Actor Bryan Batt and his partner, events planner Tom Cianfichi, have been together for 23 years. The two thought about getting married in California when Batt was playing Sal Romano on Mad Men, but the illness of the actor’s mother and the passage of Proposition 8 scuttled their plans.
Batt still isn’t certain if he and Cianfichi will get married — “What happens to all that time before?” he muses about the issue of anniversaries — but he is a passionate advocate for national recognition of that right.
“This is the last bastion of civil rights. It’s legalized prejudice against gay people,” he says.
The struggle for marriage equality informs each of the pieces in Standing on Ceremony: The Gay Marriage Plays, a collection of nine short plays that will be presented Thursday through Sunday in the Amaturo Theater at the Broward Center for the Performing Arts.
Batt is one of the guest stars in City Theatre’s presentation of the plays, which are performed scripts-in-hand, just like such plays as The Exonerated and Love, Loss and What I Wore. Actor and head Oscar telecast writer Bruce Vilanch is also coming to Fort Lauderdale to do the show, with other roles played by Summer Shorts cast members Stephen Trovillion and Elizabeth Dimon along with Christopher De Paola, Elena Maria Garcia, Elizabeth Price and Nicole Henry. City Theatre’s John Manzelli will direct the show.
The nine plays are as stylistically different as their authors. Pulitzer Prize winner Doug Wright has crafted the clever On Facebook, a play based on an actual conversation thread. Paul Rudnick, whom Wright calls “the funniest man on the planet,” wrote two plays: The Gay Agenda (about a “nice” and extremely prejudiced woman) and My Husband (about a guy whose mother takes her pro-gay marriage stance to absurdist lengths).
The other plays are Jordan Harrison’s The Revision, Wendy MacLeod’s This Flight Tonight, Neil LaBute’s Strange Fruit, Mo Gaffney’s A Traditional Wedding, Moisés Kaufman’s London Mosquitoes and José Rivera’s Pablo & Andrew at the Altar of Words.
Wright, whose Pulitzer-winning I Am My Own Wife will be produced by Zoetic Stage at Miami’s Arsht Center next season, is married to singer-songwriter David Clement. They wed four years ago and have been together for a decade. Wright recalls a drive the couple took from New York to Vermont, passing through Connecticut and Massachusetts along the way.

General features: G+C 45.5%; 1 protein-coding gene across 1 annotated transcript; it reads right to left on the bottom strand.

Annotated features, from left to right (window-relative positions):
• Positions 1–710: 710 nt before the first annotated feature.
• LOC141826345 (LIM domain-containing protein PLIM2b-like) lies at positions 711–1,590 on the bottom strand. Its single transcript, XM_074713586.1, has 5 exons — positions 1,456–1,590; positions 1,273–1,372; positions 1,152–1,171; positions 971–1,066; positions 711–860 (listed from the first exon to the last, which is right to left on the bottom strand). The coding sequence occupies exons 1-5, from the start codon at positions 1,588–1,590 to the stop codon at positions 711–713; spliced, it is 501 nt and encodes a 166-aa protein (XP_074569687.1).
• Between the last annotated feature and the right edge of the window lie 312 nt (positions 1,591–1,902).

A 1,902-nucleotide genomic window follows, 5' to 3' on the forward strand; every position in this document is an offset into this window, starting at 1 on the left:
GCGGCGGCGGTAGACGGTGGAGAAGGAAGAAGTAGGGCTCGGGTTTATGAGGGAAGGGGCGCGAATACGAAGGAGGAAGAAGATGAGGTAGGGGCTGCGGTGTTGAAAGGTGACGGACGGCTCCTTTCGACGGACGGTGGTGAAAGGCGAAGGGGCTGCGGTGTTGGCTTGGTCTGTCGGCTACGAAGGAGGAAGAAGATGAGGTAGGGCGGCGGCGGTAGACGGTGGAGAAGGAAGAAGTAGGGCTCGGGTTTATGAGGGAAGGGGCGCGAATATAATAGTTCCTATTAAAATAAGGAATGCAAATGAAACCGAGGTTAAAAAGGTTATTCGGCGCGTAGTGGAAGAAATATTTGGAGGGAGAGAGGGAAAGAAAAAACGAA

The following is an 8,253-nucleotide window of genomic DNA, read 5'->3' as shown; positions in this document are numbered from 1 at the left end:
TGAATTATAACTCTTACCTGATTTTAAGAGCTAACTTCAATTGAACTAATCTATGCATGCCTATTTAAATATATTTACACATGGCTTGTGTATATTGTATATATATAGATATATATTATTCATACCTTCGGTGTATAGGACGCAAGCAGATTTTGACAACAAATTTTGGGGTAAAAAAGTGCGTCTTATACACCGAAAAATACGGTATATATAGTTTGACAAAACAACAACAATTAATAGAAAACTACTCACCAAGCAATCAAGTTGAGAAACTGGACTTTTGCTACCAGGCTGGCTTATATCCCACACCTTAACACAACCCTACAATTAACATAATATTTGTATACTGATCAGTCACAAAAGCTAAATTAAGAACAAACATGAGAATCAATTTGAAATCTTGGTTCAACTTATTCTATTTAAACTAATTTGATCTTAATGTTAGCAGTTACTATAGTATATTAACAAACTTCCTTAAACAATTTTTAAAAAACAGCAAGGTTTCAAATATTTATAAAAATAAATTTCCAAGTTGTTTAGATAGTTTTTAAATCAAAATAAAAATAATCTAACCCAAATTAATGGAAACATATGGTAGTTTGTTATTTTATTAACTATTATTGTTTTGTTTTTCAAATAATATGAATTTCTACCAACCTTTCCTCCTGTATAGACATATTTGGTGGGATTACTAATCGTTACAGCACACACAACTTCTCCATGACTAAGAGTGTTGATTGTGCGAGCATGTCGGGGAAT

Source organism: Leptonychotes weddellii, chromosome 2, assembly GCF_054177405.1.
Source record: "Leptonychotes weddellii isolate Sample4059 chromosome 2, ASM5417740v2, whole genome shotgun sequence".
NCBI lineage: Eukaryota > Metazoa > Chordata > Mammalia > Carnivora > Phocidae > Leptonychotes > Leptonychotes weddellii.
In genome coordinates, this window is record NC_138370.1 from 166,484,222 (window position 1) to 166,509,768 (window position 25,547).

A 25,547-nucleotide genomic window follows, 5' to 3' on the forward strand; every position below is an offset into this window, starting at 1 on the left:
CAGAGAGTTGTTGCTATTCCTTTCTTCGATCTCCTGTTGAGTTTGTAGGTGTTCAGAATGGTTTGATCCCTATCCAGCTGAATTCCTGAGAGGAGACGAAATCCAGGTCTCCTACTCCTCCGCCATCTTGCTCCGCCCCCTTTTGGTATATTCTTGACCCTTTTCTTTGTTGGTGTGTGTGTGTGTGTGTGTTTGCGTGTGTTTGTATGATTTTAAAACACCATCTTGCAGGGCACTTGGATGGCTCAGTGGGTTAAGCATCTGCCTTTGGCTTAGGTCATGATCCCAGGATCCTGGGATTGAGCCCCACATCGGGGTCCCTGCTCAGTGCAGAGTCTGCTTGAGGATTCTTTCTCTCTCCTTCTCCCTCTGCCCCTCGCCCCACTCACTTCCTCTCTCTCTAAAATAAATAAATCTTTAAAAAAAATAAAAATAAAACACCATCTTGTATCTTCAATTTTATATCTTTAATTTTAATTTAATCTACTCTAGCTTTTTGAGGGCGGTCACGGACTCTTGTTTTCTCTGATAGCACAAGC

“David turned to me and said, ‘We’ve been married for the last four contiguous states,’ ” Wright says, pointing out the still-limited territory in which gay marriage is recognized.
Says Batt: “I think it should be a right everywhere. I shouldn’t have to travel to get married.”
Rudnick, who says he’s “wildly in favor of gay marriage,” has been with his partner, John Raftis, for nearly 20 years. The playwright-essayist, whose plays include Jeffrey, The Most Fabulous Story Ever Told, I Hate Hamlet and The New Century, says the two aren’t sure whether marriage is right for them.
“We ping-pong. We’re fine as we are,” he says. “Sometimes it seems that, if you’re a good, card-carrying gay man or lesbian woman, you’d better get married just to make the point or to say thank you to President Obama.”
Rudnick says he and Raftis have been to lots of gay weddings, and that traditions don’t always translate.
“When two brides wear gowns, that can be a little competitive,” he says. “While gay men in matching tuxedos can look like waiters.”
Though he’s one of the country’s great humorists, Rudnick is stone-cold serious when he talks about the impetus behind his play The Gay Agenda.
“A lot of [people] will say terrible things and condemn gay people to hell, but then they’ll add, ‘But we don’t hate anybody,’ ” he says. “They’ve been coached to put their bigotry across with a lot of sugar-coating.”
As funny, touching and enlightening as Standing on Ceremony is, the short Broward Center run is art with a purpose. A portion of the ticket price will benefit Equality Florida.
Cast members, Manzelli, The Miami Herald’s Gay South Florida blogger Steve Rothaus and Equality Florida’s Tobias Packer will have a short question-and-answer session after Thursday’s opening night performance, which will be followed (as will all performances) by a reception with wedding cake. After Sunday’s show, Vilanch will serve as grand marshal of the Stonewall Summer Pride Twilight Parade through Wilton Manors.
While those involved in Standing On Ceremony acknowledge that they’ll be “preaching to the choir” with many audience members, Vilanch suggests inviting friends who don’t have an opinion on gay marriage to see the show.
“People think that gay marriage is some strange impulse to imitate the ‘real’ world,” he says. “It’s born of a harsh reality.”
Vilanch, who played Edna Turnblad in Hairspray on tour and on Broadway, says he isn’t married and doesn’t have a partner, but he wants those options.
“It’s ironic, I know, that I’m not in a relationship,” he says with a laugh. “That’s why I’m coming to Florida — to have an open call [for a boyfriend].”